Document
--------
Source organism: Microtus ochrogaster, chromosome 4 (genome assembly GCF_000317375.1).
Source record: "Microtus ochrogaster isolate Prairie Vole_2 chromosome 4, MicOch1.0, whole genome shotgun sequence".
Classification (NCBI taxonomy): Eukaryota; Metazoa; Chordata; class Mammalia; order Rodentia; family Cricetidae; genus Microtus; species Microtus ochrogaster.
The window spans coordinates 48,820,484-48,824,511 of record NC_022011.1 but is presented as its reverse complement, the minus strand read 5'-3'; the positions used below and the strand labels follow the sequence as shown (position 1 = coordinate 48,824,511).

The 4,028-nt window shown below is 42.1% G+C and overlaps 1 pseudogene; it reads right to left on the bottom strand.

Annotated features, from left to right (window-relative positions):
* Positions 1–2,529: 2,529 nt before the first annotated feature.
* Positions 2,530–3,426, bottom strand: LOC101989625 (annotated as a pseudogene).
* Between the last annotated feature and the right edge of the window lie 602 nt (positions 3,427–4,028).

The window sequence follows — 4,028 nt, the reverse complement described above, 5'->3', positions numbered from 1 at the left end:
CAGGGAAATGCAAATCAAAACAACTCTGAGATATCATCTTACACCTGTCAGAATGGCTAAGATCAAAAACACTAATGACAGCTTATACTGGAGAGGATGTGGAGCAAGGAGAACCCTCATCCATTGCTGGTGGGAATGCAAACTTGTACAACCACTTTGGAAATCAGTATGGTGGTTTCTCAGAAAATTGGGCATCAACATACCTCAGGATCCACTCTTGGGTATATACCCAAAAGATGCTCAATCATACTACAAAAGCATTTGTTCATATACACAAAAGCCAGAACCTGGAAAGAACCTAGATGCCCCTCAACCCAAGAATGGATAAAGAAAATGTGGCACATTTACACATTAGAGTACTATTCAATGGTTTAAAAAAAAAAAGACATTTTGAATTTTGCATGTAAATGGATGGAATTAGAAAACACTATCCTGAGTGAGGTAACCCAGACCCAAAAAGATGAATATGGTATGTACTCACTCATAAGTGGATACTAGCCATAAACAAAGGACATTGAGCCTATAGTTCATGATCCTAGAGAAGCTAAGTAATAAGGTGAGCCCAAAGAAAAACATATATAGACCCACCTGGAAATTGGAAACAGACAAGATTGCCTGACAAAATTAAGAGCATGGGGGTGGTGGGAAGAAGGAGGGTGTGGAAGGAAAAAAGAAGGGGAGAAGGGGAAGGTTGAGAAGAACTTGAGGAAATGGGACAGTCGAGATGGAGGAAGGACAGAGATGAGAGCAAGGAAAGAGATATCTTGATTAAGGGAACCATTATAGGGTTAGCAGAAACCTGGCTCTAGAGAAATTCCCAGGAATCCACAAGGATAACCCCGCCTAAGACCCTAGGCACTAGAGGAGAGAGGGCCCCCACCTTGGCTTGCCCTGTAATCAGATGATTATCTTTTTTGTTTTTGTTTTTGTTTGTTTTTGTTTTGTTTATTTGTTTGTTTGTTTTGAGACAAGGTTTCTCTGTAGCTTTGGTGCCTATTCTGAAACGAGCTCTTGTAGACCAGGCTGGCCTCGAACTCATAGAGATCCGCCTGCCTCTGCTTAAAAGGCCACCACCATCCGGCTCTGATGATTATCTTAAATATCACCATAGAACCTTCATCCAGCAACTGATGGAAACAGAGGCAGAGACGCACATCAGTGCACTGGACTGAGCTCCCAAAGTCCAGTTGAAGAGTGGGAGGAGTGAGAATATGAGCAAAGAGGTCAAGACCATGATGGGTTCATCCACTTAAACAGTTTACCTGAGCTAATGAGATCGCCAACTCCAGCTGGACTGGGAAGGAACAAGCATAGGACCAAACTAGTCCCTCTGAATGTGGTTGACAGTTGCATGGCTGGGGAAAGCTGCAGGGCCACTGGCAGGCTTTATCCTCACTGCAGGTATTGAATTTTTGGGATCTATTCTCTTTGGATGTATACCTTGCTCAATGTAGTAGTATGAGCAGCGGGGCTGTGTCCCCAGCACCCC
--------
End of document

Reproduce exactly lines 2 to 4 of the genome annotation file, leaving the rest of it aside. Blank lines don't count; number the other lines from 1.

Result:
Source record: "Microtus ochrogaster isolate Prairie Vole_2 chromosome 4, MicOch1.0, whole genome shotgun sequence".
Classification (NCBI taxonomy): Eukaryota; Metazoa; Chordata; class Mammalia; order Rodentia; family Cricetidae; genus Microtus; species Microtus ochrogaster.
The window spans coordinates 48,820,484-48,824,511 of record NC_022011.1 but is presented as its reverse complement, the minus strand read 5'-3'; the positions used below and the strand labels follow the sequence as shown (position 1 = coordinate 48,824,511).